Making My Personal Health Records Public

I went to Google Health last night and completed my profile and then I looked for the link to make it public. It wasn’t there. So I twittered that I didn’t understand why I couldn’t make my personal health record public. People thought I was joking, so I twittered back that I was serious. Then I shut down, put Josh to bed, and called the day quits.

When I woke up this morning I saw quite a few replies on twitter with reasons I wouldn’t want to make my personal health record public. Here are some of them.

James_Eiden @fredwilson Isn’t that against HIPAA? I agree w/open source & transparency but I think health care draws the line re: privacy

rizzn @fredwilson As a rich guy who can afford whatever insurance you like, nothing at all. Folks middle class down to lower class can get royally screwed.

proales @fredwilson posts such huge returns that LP’s would forgive him even if he had a fatal disease that would prevent living out a funds 10yr

andrewparker @fredwilson see Gattica (circa 1997) for what you could potentially lose by making your medical record public.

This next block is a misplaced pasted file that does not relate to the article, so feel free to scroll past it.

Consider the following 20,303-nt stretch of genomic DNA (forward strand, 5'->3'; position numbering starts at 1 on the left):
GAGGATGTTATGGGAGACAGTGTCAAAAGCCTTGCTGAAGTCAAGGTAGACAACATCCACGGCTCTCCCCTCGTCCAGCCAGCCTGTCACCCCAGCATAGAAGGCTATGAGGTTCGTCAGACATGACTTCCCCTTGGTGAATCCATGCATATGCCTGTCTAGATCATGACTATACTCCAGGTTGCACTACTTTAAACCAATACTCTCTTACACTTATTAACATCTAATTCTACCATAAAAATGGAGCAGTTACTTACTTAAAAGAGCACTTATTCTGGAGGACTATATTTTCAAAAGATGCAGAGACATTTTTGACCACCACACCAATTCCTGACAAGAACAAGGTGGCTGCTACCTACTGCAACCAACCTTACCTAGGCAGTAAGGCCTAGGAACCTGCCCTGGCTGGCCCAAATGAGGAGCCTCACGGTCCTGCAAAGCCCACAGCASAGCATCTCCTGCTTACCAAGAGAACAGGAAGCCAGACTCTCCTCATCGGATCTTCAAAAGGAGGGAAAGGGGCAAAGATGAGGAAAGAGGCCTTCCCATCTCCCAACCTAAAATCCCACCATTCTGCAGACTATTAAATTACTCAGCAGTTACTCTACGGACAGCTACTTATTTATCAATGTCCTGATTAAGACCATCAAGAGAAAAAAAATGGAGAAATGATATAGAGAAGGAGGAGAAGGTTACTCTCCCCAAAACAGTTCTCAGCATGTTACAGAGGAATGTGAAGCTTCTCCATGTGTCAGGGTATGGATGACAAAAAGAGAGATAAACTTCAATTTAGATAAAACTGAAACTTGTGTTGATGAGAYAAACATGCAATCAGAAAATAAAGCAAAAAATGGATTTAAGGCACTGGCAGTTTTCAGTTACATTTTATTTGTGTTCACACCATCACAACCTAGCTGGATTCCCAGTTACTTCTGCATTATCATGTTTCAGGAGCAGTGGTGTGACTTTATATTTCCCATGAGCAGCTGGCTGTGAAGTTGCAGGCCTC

rghanbari @fredwilson absolutely Fred…98% of the people have no reason to be up tight about this stuff

MikeReynolds @fredwilson Want to stream your DNA sequencing, eh?

michaelpinto @fredwilson But what if your public medical record indicated a condition which would make insurance companies not want to touch you?

OK. There are some damn good reasons why you wouldn’t want to share your personal medical record and many of them have to do with insurance and “hiding” conditions from the insurance companies that would make you uninsurable. Well I personally find the whole idea of hiding medical conditions from anyone (investors, loved ones, insurance companies) problematic.

Wouldn’t we all be better off with an insurance system that wasn’t able to discriminate between people based on pre-existing conditions? Wouldn’t we be better off if we came together to insure everyone? Wouldn’t we be better off if we knew everyone’s medical conditions and what treatments worked and what did not? Wouldn’t we be better off if we could search for others with the same conditions to share our experiences?

James argues that the lessons of open source and transparency just don’t extend to health care. I am not so sure. And I would like a share link on my google health record. I am not saying it should be required. I get that not everyone wants to share stuff like this. But I do.

SAI contributor Fred Wilson is a partner at Union Square Ventures. He writes the influential A VC, where this post was originally published.

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